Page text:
, Volume 101, Issue 2, pp 367-383

Robust Visual Tracking via Structured Multi-Task Sparse Learning

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Abstract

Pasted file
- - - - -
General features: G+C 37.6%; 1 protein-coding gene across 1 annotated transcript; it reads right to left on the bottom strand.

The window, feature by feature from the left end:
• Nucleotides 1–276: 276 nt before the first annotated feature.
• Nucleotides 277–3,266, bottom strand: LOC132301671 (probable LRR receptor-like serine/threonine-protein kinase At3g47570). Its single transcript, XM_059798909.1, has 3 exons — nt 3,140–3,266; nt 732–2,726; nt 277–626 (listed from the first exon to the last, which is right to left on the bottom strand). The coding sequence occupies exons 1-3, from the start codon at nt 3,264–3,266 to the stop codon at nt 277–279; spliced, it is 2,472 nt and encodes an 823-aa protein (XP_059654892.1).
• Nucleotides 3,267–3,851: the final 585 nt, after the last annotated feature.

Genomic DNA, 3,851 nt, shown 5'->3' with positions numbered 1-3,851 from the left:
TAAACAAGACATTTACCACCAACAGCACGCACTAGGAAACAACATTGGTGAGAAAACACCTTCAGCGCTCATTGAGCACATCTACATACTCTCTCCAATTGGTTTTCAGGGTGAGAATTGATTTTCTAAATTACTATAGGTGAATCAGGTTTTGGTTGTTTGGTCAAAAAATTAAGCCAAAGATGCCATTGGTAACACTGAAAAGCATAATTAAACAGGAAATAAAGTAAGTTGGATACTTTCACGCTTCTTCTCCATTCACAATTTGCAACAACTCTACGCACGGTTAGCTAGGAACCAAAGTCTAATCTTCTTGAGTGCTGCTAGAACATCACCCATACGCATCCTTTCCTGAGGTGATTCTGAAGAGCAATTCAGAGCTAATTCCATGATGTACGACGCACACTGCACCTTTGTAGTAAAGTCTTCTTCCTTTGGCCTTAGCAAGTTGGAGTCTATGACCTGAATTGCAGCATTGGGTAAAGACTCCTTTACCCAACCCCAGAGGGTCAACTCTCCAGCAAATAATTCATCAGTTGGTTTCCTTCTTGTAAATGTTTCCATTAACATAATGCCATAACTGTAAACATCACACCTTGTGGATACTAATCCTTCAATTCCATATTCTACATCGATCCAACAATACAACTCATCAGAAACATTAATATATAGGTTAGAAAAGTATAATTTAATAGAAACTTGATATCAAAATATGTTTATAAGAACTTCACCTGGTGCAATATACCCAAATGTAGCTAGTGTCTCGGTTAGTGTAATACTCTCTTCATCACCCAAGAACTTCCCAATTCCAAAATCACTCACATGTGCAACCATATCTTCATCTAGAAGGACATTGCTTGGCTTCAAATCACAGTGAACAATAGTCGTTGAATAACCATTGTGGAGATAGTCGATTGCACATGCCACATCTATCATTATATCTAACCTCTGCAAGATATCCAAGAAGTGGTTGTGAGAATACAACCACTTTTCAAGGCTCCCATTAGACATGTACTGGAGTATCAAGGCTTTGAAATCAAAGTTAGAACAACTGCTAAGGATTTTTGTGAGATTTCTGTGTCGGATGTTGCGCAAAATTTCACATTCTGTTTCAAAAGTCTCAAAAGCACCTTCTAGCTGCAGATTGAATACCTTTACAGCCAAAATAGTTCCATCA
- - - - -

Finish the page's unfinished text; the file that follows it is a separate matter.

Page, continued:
In this paper, we formulate object tracking in a particle filter framework as a structured multi-task sparse learning problem, which we denote as Structured Multi-Task Tracking (S-MTT). Since we model particles as linear combinations of dictionary templates that are updated dynamically, learning the representation of each particle is considered a single task in Multi-Task Tracking (MTT). By employing popular sparsity-inducing \(\ell _{p,q}\) mixed norms \((\text{ specifically} p\in \{2,\infty \}\) and \(q=1),\) we regularize the representation problem to enforce joint sparsity and learn the particle representations together. As compared to previous methods that handle particles independently, our results demonstrate that mining the interdependencies between particles improves tracking performance and overall computational complexity. Interestingly, we show that the popular \(L_1\) tracker (Mei and Ling, IEEE Trans Pattern Anal Mach Intel 33(11):2259–2272, 2011) is a special case of our MTT formulation (denoted as the \(L_{11}\) tracker) when \(p=q=1.\) Under the MTT framework, some of the tasks (particle representations) are often more closely related and more likely to share common relevant covariates than other tasks. Therefore, we extend the MTT framework to take into account pairwise structural correlations between particles (e.g. spatial smoothness of representation) and denote the novel framework as S-MTT. The problem of learning the regularized sparse representation in MTT and S-MTT can be solved efficiently using an Accelerated Proximal Gradient (APG) method that yields a sequence of closed form updates. As such, S-MTT and MTT are computationally attractive. We test our proposed approach on challenging sequences involving heavy occlusion, drastic illumination changes, and large pose variations. Experimental results show that S-MTT is much better than MTT, and both methods consistently outperform state-of-the-art trackers.